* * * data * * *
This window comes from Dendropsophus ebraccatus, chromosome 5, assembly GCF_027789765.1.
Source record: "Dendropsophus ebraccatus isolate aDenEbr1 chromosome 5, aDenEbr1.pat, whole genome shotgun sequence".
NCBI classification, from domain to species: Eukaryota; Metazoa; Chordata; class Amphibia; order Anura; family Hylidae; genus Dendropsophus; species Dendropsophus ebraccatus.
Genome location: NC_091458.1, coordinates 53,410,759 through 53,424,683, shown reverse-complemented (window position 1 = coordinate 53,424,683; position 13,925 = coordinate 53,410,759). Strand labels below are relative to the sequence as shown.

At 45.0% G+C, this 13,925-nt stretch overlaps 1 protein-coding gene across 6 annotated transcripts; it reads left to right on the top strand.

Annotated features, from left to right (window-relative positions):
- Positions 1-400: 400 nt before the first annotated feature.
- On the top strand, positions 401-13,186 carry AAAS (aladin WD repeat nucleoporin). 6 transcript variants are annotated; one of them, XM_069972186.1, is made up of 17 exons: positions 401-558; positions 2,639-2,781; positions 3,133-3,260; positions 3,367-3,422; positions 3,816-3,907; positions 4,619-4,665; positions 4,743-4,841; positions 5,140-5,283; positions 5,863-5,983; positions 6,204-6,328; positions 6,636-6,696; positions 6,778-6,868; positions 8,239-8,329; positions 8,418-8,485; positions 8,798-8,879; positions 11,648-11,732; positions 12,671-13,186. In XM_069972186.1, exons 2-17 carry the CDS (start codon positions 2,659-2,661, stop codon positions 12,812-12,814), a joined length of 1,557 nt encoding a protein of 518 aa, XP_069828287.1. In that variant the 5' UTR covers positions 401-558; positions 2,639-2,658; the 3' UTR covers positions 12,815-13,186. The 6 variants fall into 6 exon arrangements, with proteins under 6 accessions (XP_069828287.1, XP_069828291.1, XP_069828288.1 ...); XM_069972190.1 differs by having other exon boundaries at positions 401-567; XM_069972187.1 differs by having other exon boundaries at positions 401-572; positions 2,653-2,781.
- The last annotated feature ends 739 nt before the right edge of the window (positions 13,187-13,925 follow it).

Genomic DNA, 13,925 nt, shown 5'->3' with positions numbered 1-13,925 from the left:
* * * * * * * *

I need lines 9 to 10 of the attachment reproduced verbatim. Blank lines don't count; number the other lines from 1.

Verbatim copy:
- The last annotated feature ends 739 nt before the right edge of the window (positions 13,187-13,925 follow it).

Genomic DNA, 13,925 nt, shown 5'->3' with positions numbered 1-13,925 from the left: